Thursday, March 19, 2015

SBAC Testing Updates

The Superintendent - in his comments at last night's Board meeting - had very little to say about how it's going for SPS  and SBAC testing.

But here's one man's dissection of the SBAC math from the GFBrandenburg's Blog (he's a retired math teacher).  The critique of SBAC math is from Steven Rasmussen from SR Education Associates.  Mr. Brandenburg breaks it down (as Mr. Rasmussen's writing is quite lengthy but very in-depth). 

Here is the money quote:

“…the Smarter Balanced tests are lemons. They fail to meet acceptable standards of quality and performance, especially with respect to their technology-enhanced items. They should be withdrawn from the market before they precipitate a national catastrophe.”

As well as this one:

Ironically, while poor results on the Common Core tests will be a blow to policy makers, parents, educators, and students, they will be a boon to those in education for a profit. 

 What flaws did Mr. Rasmussen find?

• Poorly worded and ambiguous mathematical language and non-mathematical instructions;
• Incorrect and unconventional mathematical graphical representations;
• Inconsistent mathematical representations and user interfaces from problem to problem;
• Shoddy and illogical user interface design, especially with respect to the dynamic aspects of the mathematical representations; • Consistent violations and lack of attention to the Common Core State Standards;
• Failure to take advantage of available technologies in problem design.

Technology-enhanced items could have made use of widely ratified and highly developed technologies (e.g., graphing calculators, dynamic geometry and data analysis tools) to engage students in substantive tasks. Instead, these tests rely on a small number of pedestrian and illogical interface “widgets”(arrays of checkboxes, crude drawing tools, graphical keypad, drag-and-drop digit pilers, etc.) that the test item writers used via question templates.The widgets often provide window dressing for multiple-choice questions.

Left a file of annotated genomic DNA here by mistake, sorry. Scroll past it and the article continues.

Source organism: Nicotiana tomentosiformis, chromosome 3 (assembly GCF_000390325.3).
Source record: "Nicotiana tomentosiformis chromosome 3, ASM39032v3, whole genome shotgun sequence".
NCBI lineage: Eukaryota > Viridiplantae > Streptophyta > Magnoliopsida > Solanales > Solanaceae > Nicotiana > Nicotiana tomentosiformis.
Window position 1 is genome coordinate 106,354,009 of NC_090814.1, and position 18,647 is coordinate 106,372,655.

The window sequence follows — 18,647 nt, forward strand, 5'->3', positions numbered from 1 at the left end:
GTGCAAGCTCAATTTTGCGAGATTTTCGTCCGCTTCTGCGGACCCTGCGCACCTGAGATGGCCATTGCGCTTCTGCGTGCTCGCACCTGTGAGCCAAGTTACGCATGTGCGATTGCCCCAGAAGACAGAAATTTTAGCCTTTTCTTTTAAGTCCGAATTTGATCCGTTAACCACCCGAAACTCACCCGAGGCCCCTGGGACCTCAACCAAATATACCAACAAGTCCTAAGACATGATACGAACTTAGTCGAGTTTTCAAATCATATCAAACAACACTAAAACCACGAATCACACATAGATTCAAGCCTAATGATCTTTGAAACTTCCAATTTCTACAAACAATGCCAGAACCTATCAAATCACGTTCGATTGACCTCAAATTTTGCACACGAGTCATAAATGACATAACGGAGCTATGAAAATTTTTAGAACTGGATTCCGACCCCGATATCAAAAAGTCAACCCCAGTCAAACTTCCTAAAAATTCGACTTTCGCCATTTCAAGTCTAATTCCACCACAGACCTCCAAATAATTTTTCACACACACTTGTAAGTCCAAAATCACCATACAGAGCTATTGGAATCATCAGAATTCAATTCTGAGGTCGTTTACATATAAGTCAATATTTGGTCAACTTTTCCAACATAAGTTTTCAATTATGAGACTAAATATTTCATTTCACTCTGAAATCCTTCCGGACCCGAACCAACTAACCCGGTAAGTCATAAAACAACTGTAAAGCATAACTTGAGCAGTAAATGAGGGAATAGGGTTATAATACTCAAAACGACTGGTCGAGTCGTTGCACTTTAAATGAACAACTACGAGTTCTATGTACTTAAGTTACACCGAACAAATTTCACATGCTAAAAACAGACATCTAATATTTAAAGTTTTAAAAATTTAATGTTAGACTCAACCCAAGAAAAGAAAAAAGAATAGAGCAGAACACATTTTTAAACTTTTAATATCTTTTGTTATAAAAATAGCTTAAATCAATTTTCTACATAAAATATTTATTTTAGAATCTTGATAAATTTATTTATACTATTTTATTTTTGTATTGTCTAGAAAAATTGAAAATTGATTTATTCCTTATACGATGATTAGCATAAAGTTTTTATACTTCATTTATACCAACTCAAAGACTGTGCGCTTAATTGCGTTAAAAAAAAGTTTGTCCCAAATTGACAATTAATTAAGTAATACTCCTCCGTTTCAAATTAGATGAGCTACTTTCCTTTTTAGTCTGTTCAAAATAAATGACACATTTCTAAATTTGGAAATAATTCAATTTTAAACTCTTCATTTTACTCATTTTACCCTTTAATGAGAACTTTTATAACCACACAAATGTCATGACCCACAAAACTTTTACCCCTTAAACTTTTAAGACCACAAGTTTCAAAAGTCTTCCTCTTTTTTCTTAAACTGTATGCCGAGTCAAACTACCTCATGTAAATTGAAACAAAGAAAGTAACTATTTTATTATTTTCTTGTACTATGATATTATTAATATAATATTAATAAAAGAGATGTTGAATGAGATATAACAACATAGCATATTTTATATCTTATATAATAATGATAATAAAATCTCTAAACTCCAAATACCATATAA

Mr. Brandenburg received a video from a 5th grade teacher in Clinton Townsehip, MI whose students are very tech-savvy but could not understand what to do on the practice SBAC math test.

From Mr. Brandenburg's critique's section - What Can We Do? - has many good ideas, most of which need courage to carry out:


The national testing train is hurtling down the tracks out of control. Fueled by lucrative contracts with testing companies, driven by people with insufficient understanding of the educational and social consequences of their actions, and racing to reach a destination in too little time, the train will crash very soon. 

What can one do? The boldest choice, and in some real sense, the most principled one, would be to jump off. 

If I were a state administrator responsible for state testing, a superintendent, a school board member, a teacher, a parent, or even a student old enough to make my own decisions about my education, I would seriously consider not participating in the coming round of high-stakes national testing—the tests will do too much damage on too many levels to students, teachers, and champions of education. I salute those who have taken courageous stands to opt-out of the new rounds of testing. The tests cannot be fixed in the time before they’ll be administered. And in the current political climate, there will not be funding available for those who could fix them to actually fix them. 

I recognize that a stand to resist the tests has many consequences, some severe in the short run. But anyone who takes this stand now will be exonerated in the long run. It is the moral and practical thing to do. Next year a stand taken against the tests today will look prescient.

23 comments:

Anonymous said...

I know a number of teachers at my children's school quite well. I asked them if they were having their own child take the test. I did this because I thought it would be a good way to find out what they think --- like asking a doctor what they'd do if it were their child.